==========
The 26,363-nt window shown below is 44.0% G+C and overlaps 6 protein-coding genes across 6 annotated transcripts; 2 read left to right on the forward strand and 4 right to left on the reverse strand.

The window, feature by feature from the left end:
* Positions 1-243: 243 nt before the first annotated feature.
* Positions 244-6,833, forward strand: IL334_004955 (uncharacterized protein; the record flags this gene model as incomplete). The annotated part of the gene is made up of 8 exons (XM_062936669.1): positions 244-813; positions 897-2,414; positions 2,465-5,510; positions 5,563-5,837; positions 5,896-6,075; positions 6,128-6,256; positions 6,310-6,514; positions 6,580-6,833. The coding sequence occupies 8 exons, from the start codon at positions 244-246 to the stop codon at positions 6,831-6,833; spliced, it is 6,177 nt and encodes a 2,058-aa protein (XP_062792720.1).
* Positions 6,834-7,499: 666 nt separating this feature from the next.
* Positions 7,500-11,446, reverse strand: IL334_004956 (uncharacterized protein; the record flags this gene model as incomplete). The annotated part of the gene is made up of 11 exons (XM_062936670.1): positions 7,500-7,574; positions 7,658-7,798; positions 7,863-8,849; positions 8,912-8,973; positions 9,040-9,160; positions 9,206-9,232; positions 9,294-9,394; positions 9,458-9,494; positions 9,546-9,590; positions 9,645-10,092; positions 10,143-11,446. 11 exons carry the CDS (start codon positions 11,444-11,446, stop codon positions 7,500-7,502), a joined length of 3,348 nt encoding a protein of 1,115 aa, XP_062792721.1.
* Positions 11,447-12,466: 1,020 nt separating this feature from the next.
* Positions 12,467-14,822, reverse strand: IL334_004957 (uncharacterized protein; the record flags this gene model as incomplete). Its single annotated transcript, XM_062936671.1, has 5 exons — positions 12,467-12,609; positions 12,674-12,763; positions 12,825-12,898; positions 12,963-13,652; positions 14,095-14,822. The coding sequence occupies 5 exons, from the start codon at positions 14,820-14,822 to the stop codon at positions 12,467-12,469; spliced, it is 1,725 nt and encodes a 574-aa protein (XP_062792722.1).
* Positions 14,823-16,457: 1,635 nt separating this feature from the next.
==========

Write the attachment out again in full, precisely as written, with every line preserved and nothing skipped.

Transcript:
The 26,363-nt window shown below is 44.0% G+C and overlaps 6 protein-coding genes across 6 annotated transcripts; 2 read left to right on the forward strand and 4 right to left on the reverse strand.

The window, feature by feature from the left end:
* Positions 1-243: 243 nt before the first annotated feature.
* Positions 244-6,833, forward strand: IL334_004955 (uncharacterized protein; the record flags this gene model as incomplete). The annotated part of the gene is made up of 8 exons (XM_062936669.1): positions 244-813; positions 897-2,414; positions 2,465-5,510; positions 5,563-5,837; positions 5,896-6,075; positions 6,128-6,256; positions 6,310-6,514; positions 6,580-6,833. The coding sequence occupies 8 exons, from the start codon at positions 244-246 to the stop codon at positions 6,831-6,833; spliced, it is 6,177 nt and encodes a 2,058-aa protein (XP_062792720.1).
* Positions 6,834-7,499: 666 nt separating this feature from the next.
* Positions 7,500-11,446, reverse strand: IL334_004956 (uncharacterized protein; the record flags this gene model as incomplete). The annotated part of the gene is made up of 11 exons (XM_062936670.1): positions 7,500-7,574; positions 7,658-7,798; positions 7,863-8,849; positions 8,912-8,973; positions 9,040-9,160; positions 9,206-9,232; positions 9,294-9,394; positions 9,458-9,494; positions 9,546-9,590; positions 9,645-10,092; positions 10,143-11,446. 11 exons carry the CDS (start codon positions 11,444-11,446, stop codon positions 7,500-7,502), a joined length of 3,348 nt encoding a protein of 1,115 aa, XP_062792721.1.
* Positions 11,447-12,466: 1,020 nt separating this feature from the next.
* Positions 12,467-14,822, reverse strand: IL334_004957 (uncharacterized protein; the record flags this gene model as incomplete). Its single annotated transcript, XM_062936671.1, has 5 exons — positions 12,467-12,609; positions 12,674-12,763; positions 12,825-12,898; positions 12,963-13,652; positions 14,095-14,822. The coding sequence occupies 5 exons, from the start codon at positions 14,820-14,822 to the stop codon at positions 12,467-12,469; spliced, it is 1,725 nt and encodes a 574-aa protein (XP_062792722.1).
* Positions 14,823-16,457: 1,635 nt separating this feature from the next.